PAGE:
beez after the jump

Feb

17

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The ruins of the Ummayyad Mosque in Aleppo

Bwogger Cara Hudson-Erdman got intellectual this Friday and attended a lecture at the Italian Academy. This discussion focused global intervention in the protection of cultural monuments in war zones and the role of sovereignty versus international responsibility. Through a wave of witty academic banter, posh British accents, and overuse of the word “colleague,” the key question of the event was: is there an international responsibility to protect cultural heritage sites when states fail to do so?

At Columbia, we students find ourselves inundated with references to antiquity just by walking into the library,  and we often forget that sites of their origin are under threat of destruction. At the Italian Academy, the International Observatory for Cultural Heritage Lecture addressed this topic, titled Cultural Heritage in Conflict Zones: Protecting the Past for the Future. The keynote speaker was James Cuno, the president of the J. Paul Getty Trust, who is a major proponent of the idea of a universal cultural heritage and an advocate international intervention to protect cultural sites at risk of destruction. In particular, Cuno spoke about the situation in Syria, where in the midst of a civil war ISIS has destroyed sites such as the Ummayyad Mosque in Aleppo. Cuno emphasized that this destruction should be considered cultural cleansing as well as an indicator of genocide.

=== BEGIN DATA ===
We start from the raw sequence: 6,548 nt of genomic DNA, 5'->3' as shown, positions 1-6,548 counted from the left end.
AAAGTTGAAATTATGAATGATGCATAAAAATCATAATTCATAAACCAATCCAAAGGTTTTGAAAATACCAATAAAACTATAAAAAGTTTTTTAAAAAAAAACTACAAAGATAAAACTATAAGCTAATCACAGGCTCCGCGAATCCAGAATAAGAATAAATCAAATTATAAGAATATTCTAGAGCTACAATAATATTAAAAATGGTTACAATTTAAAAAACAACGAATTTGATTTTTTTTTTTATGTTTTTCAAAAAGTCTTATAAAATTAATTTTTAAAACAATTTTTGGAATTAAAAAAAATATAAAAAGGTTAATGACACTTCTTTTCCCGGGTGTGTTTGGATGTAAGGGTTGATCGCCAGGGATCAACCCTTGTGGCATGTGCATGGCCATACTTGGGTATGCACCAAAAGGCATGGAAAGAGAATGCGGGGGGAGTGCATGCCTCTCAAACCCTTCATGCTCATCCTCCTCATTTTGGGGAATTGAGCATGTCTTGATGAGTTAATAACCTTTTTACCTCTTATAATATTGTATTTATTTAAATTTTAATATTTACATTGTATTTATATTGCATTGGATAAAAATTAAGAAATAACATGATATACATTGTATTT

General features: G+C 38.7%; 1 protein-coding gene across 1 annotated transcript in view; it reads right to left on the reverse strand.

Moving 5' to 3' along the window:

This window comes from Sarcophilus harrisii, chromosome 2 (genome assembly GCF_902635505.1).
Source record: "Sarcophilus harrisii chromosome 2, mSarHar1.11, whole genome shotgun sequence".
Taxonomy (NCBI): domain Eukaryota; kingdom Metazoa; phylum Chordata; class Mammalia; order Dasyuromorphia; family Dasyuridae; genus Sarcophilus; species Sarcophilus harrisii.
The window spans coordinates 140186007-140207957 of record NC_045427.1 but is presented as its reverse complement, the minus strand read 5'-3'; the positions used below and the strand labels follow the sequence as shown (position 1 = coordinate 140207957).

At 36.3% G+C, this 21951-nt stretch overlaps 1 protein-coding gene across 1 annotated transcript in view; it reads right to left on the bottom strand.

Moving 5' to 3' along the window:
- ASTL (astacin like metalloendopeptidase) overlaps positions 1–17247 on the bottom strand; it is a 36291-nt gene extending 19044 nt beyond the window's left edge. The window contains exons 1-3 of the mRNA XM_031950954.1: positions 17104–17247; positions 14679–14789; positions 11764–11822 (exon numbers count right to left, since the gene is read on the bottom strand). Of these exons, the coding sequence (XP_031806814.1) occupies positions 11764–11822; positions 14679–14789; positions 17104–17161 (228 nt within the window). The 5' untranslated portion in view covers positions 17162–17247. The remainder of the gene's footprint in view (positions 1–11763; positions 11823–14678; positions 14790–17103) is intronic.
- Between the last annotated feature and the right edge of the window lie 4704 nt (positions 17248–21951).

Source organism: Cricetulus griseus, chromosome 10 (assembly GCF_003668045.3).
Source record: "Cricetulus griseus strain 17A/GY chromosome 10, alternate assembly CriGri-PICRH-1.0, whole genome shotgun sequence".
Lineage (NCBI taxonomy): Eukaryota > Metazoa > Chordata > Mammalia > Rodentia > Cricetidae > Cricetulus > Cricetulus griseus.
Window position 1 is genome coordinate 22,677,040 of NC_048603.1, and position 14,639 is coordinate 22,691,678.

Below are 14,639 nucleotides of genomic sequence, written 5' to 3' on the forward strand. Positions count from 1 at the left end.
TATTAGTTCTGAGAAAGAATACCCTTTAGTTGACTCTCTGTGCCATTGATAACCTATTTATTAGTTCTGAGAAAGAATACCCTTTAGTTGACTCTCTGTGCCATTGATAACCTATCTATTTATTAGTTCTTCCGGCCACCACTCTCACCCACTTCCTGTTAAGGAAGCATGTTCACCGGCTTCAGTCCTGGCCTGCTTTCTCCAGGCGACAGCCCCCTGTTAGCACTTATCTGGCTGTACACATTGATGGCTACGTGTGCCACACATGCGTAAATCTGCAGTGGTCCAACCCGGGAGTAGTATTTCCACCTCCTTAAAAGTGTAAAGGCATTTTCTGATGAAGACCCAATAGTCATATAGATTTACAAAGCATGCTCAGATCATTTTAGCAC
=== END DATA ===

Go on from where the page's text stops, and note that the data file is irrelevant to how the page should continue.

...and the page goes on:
In the face of a failing state, Syria, a country whose map resembles a “jigsaw puzzle,” Cuno argued that there is a moral responsibility for other powers to intervene to protect these valuable historic sites. His reasoning stems from his idea that artistic and cultural monuments belong to a shared, international heritage that transcends national borders and states. The moderator, Columbia’s Professor David Freedberg, identified Cuno as “untrendy” for propagating such beliefs, characterizing them as values of the Enlightenment, and the same ones that bolster encyclopedic museums such as the British Museum. Cuno was also joined by a panel of art history and political science experts including Vishakha Desai, former president of the Asia Society, Thomas Weiss, professor of political science at CUNY and an expert in state sovereignty, Edward Luck, a SIPA professor and former advisor to Ban-Ki Moon, and Mariët Westermann from the Mellon Foundation.